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UK barristers stage mass walkout

Cuts to legal aid in the UK have prompted barristers across the region to stage a unique protest.

user iconJustin Whealing 15 January 2014 The Bar
UK barristers stage mass walkout
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Cuts to legal aid in the UK have prompted barristers across the region to stage a unique protest.

On Monday 6 January hundreds of barristers across the UK staged a half-day walk-out, which disrupted many courts including the Old Bailey in London.

Protests were also staged outside courts in Manchester, Liverpool, Bristol and Cardiff.


The walkout was the first time UK barristers have withdrawn their labour.

Nigel Lithman QC, the chairman of the 4000-strong Criminal Bar Association (CBA), described the day as being “momentous”.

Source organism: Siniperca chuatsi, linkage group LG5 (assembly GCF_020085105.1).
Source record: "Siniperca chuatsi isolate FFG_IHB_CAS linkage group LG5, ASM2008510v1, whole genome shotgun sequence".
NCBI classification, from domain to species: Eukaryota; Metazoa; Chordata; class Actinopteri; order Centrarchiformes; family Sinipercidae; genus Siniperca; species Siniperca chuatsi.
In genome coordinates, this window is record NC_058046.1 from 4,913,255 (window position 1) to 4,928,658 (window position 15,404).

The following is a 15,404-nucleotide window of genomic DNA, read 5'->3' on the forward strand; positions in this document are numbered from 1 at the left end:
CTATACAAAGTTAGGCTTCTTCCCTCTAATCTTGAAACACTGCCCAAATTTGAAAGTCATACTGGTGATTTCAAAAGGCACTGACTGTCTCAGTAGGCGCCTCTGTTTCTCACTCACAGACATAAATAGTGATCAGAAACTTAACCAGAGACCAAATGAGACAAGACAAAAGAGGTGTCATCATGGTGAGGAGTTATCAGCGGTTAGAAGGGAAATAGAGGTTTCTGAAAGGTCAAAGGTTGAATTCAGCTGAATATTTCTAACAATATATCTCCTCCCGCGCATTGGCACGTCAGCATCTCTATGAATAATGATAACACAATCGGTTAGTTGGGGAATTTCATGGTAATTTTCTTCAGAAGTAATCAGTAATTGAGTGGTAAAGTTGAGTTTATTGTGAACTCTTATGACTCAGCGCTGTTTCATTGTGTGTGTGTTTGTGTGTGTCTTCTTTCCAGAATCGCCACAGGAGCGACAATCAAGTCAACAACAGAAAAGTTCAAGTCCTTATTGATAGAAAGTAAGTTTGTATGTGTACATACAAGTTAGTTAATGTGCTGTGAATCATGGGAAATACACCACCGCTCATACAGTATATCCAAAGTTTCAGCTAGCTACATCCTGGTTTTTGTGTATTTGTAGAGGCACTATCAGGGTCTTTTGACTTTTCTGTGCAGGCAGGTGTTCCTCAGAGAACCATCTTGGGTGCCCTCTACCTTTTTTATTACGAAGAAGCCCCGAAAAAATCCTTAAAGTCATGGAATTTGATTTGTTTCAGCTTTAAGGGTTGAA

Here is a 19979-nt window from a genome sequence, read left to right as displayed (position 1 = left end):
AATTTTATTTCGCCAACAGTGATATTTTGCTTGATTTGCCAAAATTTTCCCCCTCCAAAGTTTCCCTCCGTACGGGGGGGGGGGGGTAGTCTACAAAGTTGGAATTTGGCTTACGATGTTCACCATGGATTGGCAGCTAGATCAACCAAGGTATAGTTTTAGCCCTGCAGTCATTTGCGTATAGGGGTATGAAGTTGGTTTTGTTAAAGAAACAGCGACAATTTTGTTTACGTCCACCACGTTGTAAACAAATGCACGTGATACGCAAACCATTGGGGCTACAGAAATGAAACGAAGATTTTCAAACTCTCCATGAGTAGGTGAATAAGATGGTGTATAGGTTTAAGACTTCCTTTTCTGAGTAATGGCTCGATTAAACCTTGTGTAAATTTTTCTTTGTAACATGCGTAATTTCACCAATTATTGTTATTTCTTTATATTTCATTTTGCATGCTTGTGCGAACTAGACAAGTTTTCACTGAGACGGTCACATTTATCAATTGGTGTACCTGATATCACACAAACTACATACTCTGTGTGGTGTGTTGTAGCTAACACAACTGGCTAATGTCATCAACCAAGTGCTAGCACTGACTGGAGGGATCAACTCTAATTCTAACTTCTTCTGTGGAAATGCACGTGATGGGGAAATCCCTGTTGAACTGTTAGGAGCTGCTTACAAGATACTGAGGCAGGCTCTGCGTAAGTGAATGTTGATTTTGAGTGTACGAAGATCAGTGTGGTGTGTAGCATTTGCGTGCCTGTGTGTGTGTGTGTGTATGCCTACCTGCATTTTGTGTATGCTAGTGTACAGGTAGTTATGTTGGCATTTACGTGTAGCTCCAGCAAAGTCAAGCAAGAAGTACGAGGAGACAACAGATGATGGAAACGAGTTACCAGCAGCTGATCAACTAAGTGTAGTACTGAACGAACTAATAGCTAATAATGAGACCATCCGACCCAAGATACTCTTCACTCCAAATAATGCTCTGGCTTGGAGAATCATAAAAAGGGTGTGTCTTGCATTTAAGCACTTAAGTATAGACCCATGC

“I wish to thank you one and all for standing shoulder to shoulder to attempt to save the system and to demand justice for ourselves as well as the society of which we are a part,” he said in his weekly message to CBA members last week.

Barristers were protesting over numerous reductions in legal aid fees, which have seen around a 40 per cent reduction in funding for criminal cases since 1997.

Over 120 charities and organisations supported the protest, which was organised by the UK Justice Alliance.

In December 2012, Victorian lawyers staged a protest outside the County Court to express their concern over state and federal cuts to legal aid.

“The Federal Government has let the community of Victoria down by not continuing to properly fund legal aid,” said the former Law Institute of Victoria (LIV) president Michael Holcroft, when interviewed by Lawyers Weekly at the time.

“But the State Government has been elected on a law and order platform, and they have funded an extra 1700 police officers but they haven’t funded the other side of the equation, so they have added significant pressure to legal aid.”

The Federal Government’s share of funding to Victoria Legal Aid has dropped by around one half to one third since 1997.

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